Apr 18, 2011
Let’s take a brief look at the study at the origin of these articles. Participants were 109 bariatric surgery patients and 41 obese people (controls) who had not undergone surgery. Bariatric surgery refers mostly to gastric bypass surgery, which creates a smaller stomach and bypasses part of the small intestine. The bariatric patients were enrolled in the Longitudinal Assessment of Bariatric Surgery project conducted, among others, by researchers at Kent State university and Columbia University.
The memory of the 150 participants was assessed before the surgery as well as 12 weeks after. Results showed that the memory of the surgery patients had improved whereas the memory of the obese controls had declined.
Comments: Obesity is among the risk factors for Alzheimer’s disease. It is also becoming apparent that being obese tend to be linked to memory problems in general. So it seems to make sense that losing weight should reverse this tendency. However the mechanisms by which this may happen are largely unknown: What causes the memory problems to start with is a mystery. Given that both a balanced diet and regular physical exercise are key to brain health, there are probably more than one variable at work here.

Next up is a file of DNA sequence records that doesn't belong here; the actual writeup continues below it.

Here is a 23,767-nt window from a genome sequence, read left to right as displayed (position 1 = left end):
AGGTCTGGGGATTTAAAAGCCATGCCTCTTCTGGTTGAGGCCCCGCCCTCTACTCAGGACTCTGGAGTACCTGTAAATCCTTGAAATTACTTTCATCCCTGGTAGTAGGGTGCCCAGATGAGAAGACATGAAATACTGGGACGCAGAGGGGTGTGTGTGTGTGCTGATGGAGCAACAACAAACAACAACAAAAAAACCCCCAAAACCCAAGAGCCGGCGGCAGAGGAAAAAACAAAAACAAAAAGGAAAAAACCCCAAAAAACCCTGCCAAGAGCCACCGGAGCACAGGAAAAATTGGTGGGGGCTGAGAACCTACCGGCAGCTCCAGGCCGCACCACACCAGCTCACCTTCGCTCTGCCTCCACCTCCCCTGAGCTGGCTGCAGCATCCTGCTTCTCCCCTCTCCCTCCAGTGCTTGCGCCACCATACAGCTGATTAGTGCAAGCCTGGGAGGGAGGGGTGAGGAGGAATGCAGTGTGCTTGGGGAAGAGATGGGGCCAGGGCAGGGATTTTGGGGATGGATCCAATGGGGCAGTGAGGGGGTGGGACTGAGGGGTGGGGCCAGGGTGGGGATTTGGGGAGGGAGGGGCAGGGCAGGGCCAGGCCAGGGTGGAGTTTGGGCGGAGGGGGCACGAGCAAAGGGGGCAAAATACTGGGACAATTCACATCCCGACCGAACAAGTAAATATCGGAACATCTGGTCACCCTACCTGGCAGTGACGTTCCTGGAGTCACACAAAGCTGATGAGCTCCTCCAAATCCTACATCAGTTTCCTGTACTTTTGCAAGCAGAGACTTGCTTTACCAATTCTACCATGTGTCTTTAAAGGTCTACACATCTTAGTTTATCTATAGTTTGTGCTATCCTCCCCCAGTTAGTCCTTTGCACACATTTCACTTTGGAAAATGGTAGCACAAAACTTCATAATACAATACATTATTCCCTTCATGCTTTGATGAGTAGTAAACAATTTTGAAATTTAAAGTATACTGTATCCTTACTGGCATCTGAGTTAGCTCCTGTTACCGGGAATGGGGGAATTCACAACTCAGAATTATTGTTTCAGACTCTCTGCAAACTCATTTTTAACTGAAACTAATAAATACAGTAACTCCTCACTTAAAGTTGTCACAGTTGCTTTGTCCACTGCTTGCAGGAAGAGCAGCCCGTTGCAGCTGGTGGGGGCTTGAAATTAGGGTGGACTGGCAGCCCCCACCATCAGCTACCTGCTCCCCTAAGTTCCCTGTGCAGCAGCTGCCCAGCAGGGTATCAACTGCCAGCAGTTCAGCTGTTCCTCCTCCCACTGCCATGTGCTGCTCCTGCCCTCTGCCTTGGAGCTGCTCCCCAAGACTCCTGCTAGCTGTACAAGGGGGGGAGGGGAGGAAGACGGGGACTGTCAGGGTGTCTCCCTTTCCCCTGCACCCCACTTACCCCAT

In sum, more research is need to understand what links obesity to memory problems. It is not known either whether losing weight without undergoing surgery would have similar positive effects on memory.